The conclusions were based on an analysis of data from a registry of all patients in the Netherlands who were diagnosed with Anaplastic Large Cell Lymphoma (ALCL) of the breast between 1990 and 2016.
ALCL is a rare type of breast cancer in the fluid surrounding a breast implant. It occurs when inflammation-fighting cells grow uncontrollably, but the mutated cells do not work very well and crowd out health cells.
The researchers identified 43 patients with ALCL of the breast, including 32 with breast implants — and 82% had textured implants, though textured implants were far less common than smooth implants.
ALCL is very rare, even among women with breast implants. The researchers estimated that 82 women per 1 million with breast implants would develop ALCL by the time they were 70 years old.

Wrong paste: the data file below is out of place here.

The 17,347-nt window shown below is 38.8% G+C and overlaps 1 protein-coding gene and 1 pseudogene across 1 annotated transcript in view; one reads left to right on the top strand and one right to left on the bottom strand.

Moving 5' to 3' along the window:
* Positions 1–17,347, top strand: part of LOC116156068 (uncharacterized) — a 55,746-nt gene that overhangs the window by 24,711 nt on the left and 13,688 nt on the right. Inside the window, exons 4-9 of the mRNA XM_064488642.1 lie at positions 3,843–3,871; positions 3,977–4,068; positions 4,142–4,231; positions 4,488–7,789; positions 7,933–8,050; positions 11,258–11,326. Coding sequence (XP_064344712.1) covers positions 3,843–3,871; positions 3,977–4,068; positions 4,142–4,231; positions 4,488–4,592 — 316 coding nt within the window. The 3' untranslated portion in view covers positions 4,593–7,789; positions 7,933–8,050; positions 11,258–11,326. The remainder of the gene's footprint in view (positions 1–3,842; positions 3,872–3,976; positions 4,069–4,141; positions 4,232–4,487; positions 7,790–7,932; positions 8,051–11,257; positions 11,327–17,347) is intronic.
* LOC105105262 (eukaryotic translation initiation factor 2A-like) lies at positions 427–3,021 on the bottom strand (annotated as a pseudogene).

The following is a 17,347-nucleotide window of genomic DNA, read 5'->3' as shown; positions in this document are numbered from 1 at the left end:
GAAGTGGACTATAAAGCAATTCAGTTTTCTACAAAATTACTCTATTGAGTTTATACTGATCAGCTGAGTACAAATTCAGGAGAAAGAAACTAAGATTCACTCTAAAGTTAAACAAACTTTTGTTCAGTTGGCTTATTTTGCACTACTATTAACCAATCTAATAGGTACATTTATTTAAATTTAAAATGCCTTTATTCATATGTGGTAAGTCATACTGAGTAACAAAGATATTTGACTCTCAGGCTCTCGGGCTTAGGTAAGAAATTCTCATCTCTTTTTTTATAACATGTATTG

In comparison, only 0.35 women per 1 million in the general population will develop ALCL of the breast. The researchers concluded that this all but confirms that breast implants cause ALCL:
We now confirm that implants strongly increase the risk of this rare type of lymphoma. Our relative risk estimate of over 400, implying an attributable risk approaching 100%, is highly suggestive of a direct or indirect causal role of the breast implant in breast implant-associated ALCL.”
Other studies have concluded that textured implants become contaminated with bacteria during the implant procedure, but the immune system has a harder time killing off the bacteria.
This is because bacteria forms a “biofilm” on the textured surface, unlike a smooth implant. Experts believe this can result in chronic low-level infection that increases the risk of lymphoma over many years.